NHS workers and care staff are among thousands of people left out of pocket after a tax rebate claims firm ceased trading, MoneySavingExpert.com can reveal.
The Professional Fees and Subscriptions Rebate Service Ltd - known as PF&S - claimed tax rebates from HMRC on behalf of people who are required to wear uniforms or belong to professional bodies as part of their work.
Running since 2010, its sales reps visited hospitals and care homes to drum up business and the firm boasted of recovering over £8 million in overpaid tax for customers - though it took a cut of each rebate paid.
However the firm ceased to trade in August 2016 due to financial troubles, and it's now emerged via documents filed with Companies House that around £375,000 is owed to over 4,000 former clients.
If you wear a uniform at work and have to wash, repair or replace it yourself, you may be able to reclaim £100s of tax. But don't use a claims firm to do it, you can do it yourself for free - see our Uniform Tax Rebate guide for full help.
4,500 creditors owed
While eligible workers can claim for free simply by filling in an HMRC form, some instead choose to use claims firms such as PF&S. These companies make the claim for you, collect the money from HMRC and then pay it to you minus a fee.
In the case of PF&S, customers were charged either 20% of their rebate or a flat fee of between £36-48, depending on the level of service or refund received.
After the firm stopped trading last summer, it was entered into a 'Company Voluntary Arrangement' - a legal agreement that means a firm in financial difficulties can repay its creditors over a fixed period (two years in this case). As a result of this process, details of the company's financial problems have now been published on the Companies House website.
The documents show that as of 13 February the firm had around 4,500 'unsecured creditors' in total - that's people and businesses it owes money to. Beever Struthers, the firm appointed to 'supervise' PF&S's company voluntary arrangement, told MSE the "vast majority" of these were clients of the firm.
What to do if you've lost out
Beever Struthers says all unsecured creditors were contacted directly prior to a creditors' meeting in February. But if you think you're owed a tax rebate from PF&S and you haven't heard from Beever Struthers, email email@example.com with your contact details and, if possible, a copy of the letter you've received from HMRC confirming that the refund has been processed and paid to PF&S.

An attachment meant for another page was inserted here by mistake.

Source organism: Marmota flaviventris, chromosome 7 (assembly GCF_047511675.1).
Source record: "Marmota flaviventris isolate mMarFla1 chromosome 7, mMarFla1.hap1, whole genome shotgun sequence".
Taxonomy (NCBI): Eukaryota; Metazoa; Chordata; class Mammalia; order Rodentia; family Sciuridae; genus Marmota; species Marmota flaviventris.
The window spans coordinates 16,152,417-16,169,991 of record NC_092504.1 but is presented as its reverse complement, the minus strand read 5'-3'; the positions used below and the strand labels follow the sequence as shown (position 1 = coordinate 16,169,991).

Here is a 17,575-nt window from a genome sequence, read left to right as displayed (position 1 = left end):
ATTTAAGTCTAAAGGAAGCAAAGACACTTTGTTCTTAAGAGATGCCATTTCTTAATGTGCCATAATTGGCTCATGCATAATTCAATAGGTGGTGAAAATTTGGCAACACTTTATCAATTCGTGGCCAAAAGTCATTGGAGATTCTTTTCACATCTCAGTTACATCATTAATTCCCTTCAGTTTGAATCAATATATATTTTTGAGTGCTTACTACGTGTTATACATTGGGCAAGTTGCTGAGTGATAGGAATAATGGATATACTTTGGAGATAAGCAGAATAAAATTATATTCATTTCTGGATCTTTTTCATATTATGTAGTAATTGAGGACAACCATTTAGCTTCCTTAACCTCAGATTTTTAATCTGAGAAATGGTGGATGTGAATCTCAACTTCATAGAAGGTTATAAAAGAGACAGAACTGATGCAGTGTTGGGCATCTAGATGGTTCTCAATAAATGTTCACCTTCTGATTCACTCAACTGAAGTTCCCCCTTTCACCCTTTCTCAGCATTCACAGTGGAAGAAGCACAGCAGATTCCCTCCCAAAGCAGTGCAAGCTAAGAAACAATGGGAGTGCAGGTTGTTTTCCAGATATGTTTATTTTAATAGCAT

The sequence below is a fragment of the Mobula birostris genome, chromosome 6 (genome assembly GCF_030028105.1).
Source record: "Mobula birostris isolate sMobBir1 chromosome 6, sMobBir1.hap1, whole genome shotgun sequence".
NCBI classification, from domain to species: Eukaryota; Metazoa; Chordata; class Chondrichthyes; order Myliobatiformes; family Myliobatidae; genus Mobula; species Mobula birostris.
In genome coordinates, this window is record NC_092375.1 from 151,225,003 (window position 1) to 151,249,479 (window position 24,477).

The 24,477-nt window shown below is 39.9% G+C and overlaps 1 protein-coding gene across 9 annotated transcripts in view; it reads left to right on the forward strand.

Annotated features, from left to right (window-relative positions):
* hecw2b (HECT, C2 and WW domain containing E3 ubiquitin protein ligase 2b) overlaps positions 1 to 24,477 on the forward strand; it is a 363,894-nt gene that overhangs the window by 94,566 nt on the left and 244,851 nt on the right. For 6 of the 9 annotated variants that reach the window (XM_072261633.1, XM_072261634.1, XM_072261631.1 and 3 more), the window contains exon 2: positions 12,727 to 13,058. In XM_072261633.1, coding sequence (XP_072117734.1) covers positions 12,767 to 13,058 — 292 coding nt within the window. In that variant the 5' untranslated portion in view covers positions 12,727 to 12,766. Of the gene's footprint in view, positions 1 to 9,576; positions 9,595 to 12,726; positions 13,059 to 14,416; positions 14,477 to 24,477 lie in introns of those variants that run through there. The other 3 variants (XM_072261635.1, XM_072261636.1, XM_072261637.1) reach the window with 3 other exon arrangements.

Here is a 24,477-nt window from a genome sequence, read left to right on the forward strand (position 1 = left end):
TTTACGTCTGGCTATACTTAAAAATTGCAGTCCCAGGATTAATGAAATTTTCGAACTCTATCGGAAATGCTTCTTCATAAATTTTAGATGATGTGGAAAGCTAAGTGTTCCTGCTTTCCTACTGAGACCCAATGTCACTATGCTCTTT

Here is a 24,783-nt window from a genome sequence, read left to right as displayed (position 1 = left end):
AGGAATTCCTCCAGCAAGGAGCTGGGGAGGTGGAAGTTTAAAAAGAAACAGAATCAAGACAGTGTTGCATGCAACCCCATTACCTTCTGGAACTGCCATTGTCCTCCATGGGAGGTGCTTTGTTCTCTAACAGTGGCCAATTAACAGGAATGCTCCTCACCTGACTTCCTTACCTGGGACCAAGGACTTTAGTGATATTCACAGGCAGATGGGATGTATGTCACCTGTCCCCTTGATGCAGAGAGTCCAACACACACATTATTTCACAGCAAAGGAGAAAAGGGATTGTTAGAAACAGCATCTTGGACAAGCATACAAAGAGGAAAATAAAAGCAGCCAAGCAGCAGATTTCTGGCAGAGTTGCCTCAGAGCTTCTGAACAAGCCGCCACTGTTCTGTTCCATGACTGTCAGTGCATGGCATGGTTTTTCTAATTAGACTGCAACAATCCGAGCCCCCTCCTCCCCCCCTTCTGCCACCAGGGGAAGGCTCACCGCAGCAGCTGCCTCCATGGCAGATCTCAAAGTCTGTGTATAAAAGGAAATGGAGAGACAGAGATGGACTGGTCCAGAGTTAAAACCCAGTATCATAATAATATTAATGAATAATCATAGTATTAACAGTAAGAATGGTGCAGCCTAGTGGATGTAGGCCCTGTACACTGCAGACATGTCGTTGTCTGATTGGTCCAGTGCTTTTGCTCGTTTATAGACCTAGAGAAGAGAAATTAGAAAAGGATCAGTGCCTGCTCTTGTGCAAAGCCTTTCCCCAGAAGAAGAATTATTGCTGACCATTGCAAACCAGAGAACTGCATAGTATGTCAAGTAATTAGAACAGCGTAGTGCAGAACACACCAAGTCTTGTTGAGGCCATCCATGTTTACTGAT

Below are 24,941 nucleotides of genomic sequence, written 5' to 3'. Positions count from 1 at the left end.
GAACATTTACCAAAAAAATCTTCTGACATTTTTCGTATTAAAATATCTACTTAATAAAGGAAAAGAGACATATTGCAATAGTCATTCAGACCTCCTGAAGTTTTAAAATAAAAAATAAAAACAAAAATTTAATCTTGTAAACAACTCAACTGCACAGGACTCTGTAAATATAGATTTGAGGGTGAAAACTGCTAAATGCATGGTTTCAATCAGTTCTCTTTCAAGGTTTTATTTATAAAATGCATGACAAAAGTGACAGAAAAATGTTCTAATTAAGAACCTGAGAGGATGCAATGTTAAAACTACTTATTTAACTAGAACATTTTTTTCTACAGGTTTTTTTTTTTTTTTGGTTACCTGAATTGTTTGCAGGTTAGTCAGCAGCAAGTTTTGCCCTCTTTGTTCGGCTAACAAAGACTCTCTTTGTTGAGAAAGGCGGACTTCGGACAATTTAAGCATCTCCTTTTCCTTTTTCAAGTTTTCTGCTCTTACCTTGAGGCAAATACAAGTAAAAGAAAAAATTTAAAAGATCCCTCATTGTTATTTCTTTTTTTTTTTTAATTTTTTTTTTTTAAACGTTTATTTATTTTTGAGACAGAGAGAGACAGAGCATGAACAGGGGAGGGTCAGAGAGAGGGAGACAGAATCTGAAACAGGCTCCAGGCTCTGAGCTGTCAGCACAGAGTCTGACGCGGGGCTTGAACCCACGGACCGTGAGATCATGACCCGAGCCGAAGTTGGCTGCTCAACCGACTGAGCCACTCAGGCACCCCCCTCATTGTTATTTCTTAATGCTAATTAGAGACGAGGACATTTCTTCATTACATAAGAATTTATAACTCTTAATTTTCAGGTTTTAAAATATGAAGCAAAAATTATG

Alternatively you can send this information to Beever Struthers' Manchester office at St George's House, 215-219 Chester Road, Manchester M15 4JE.
If you're unsure whether HMRC paid your rebate to PF&S, you can phone its tax helpline on 0300 200 3300. However if it's paid out your rebate to PF&S already and you agreed to let PF&S handle your claim, you're unlikely to be able to get anything direct from HMRC.
It's not yet clear how much creditors will get, if anything - if anything payments are made, they could take many months to come through. Sadly it's extremely common in this kind of situation for creditors - especially unsecured creditors - to get back far less than they are owed, and often nothing at all.
What HMRC says
An spokesperson for HMRC refused to comment on PF&S's case, but said: "HMRC offers comprehensive information on how to claim a tax refund, [and] our services are free.
"Customers who apply directly to HMRC for a refund can be assured that if it is due, it will be paid to them in full. We recognise a number of our customers may use tax refund agents. They should check very carefully about any fees that they may be charged."